It doesn't taste like fresh tuna but it does taste good!


What!? Have you had a tastebud bypass? It's vile; people even resort to mushing it with mayonaise to disguise the flavour.
bagpuss

Northern_Lad wrote:
bagpuss wrote:
Northern_Lad wrote:

That stuff in cans is not tuna - I'm not sure exactly what it is, but is sure as heck isn't anything that tastes like tuna.


It doesn't taste like fresh tuna but it does taste good!


What!? Have you had a tastebud bypass? It's vile; people even resort to mushing it with mayonaise to disguise the flavour.


no, its lovely, with pasta and pesto, great stuff no mayonaise needed, you know there are some people round here (not me I might add) so open a tin add pepper and eat it like that!
judith

Tuna is one of the few things that I prefer canned to fresh.
AdventureGirl

Why on earth do we produce so much cereal but use imported stuff to make our breakfast cereals?

The kids have just started eating porridge, but don't want it every day, hence the need for some simple cereals. We've always gone for the simplest ones with little or no added sugar, salt etc. I do make an toasted oaty cereal for myself but they aren't interested in trying that.

The Pertwood cereals look nice, but don't really match what I am looking for.

Oh well, persevere with the porridge and try to get them interested in other traditional breakfasts like boiled eggs and toast.

Didn't realise there was a big issue with dolphin friendly tuna. The Waitrose variety claims to take the marine environment into account rather than just dolphins so maybe that is my best bet.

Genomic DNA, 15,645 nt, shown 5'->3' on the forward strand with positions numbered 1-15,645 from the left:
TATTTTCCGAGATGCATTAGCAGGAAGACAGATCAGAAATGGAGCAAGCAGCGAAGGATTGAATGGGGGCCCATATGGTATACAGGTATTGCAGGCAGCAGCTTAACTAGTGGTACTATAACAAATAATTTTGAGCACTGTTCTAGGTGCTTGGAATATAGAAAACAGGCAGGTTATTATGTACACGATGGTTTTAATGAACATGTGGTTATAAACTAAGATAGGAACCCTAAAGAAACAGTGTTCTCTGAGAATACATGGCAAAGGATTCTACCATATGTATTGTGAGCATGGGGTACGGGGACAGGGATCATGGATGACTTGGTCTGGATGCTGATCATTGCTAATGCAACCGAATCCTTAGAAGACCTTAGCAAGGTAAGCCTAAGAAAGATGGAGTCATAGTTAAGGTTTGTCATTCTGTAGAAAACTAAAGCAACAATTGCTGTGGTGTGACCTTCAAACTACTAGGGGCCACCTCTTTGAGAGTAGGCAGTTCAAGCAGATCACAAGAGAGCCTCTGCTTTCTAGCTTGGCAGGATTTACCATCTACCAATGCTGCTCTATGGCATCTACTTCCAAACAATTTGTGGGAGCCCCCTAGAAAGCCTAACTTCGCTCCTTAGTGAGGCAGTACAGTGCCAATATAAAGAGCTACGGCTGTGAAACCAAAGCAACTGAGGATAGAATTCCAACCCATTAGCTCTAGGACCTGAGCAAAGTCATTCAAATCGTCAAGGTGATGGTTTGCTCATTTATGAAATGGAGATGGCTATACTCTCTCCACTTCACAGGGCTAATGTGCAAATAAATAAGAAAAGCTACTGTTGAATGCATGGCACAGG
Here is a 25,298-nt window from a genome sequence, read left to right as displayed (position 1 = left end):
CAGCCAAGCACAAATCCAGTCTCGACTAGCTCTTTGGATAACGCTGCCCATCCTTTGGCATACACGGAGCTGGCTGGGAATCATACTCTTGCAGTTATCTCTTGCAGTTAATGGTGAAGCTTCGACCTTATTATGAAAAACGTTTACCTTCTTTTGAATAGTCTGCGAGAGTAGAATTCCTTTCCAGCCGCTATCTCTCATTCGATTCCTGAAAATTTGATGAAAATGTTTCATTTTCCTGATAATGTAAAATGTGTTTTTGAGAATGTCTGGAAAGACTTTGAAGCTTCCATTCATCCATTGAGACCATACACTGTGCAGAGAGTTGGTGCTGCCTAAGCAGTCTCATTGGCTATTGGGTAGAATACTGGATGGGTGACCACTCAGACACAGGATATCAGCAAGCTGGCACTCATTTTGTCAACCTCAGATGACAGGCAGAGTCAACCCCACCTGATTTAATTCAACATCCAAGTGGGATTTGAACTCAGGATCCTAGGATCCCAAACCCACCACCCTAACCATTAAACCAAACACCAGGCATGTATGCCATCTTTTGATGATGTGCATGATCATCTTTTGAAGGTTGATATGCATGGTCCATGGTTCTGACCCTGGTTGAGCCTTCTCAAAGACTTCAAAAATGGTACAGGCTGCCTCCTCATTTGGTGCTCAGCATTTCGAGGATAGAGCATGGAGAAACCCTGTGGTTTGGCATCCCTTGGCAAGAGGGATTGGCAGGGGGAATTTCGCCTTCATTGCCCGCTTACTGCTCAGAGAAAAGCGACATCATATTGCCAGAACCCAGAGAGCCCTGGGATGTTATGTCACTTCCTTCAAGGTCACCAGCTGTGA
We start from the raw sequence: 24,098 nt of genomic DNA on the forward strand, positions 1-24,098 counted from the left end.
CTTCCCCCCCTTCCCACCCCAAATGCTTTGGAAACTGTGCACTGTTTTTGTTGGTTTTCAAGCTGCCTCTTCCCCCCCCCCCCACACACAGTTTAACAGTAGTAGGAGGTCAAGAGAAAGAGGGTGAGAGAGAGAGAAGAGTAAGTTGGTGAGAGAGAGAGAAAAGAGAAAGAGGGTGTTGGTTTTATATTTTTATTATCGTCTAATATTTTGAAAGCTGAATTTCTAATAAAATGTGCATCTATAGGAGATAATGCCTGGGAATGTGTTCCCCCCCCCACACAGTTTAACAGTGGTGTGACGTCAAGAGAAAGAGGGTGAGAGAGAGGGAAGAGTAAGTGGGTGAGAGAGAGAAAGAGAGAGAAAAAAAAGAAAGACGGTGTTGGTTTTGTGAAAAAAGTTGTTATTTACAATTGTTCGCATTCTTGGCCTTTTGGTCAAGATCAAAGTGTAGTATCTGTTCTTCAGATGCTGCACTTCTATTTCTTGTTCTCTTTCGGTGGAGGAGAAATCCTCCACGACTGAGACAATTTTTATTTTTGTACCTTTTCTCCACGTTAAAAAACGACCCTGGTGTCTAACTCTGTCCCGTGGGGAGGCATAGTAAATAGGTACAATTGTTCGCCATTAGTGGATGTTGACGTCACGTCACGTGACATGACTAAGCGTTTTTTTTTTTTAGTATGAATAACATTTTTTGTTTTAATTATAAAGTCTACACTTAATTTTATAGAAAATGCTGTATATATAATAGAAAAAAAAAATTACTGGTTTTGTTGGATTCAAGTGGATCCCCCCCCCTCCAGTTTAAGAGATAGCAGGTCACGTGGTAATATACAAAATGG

I reckon tuna sarnies need to be made with tinned tuna, just as bacon butties need nasty white sliced shop bread to taste right! Shocked

Thanks for all the advice as usual
RichardW

AdventureGirl wrote:
Why on earth do we produce so much cereal but use imported stuff to make our breakfast cereals?




Same reason most flour is made from imported grains. Ours is low grade. We just dont have the right weather to grow good stuff. Compared to USA & Canada (& otherplaces) we dont grow squat.

Justme
Northern_Lad

Justme wrote:
Same reason most flour is made from imported grains. Ours is low grade. We just dont have the right weather to grow good stuff. Compared to USA & Canada (& otherplaces) we dont grow squat.


I'd take issue with calling it 'low grade' - everything's got it's own use - ours is good for biscuits due to the low glutin content, theirs for breads as it's got high levels.
AdventureGirl

But surely we can grow good wheat for bread ... what about Wessex Mill or Doves Farm varieties? They don't claim to add any gluten to make it strong.
Milo

AdventureGirl wrote:
Why on earth do we produce so much cereal but use imported stuff to make our breakfast cereals?
Because collectively we are stoopid / misguided / deluded.

Some people, and all of the tuna, would strongly recommend tuna-friendly tuna.
countryman

Doves farm Bio Biz- a weetabix alternative is(it claims 100%) made from UKwheat. Much nicer than Weetabix too Very Happy
Jamanda

countryman wrote:
Doves farm Bio Biz- a weetabix alternative is(it claims 100%) made from UKwheat. Much nicer than Weetabix too Very Happy


It could hardly be worse! puke_r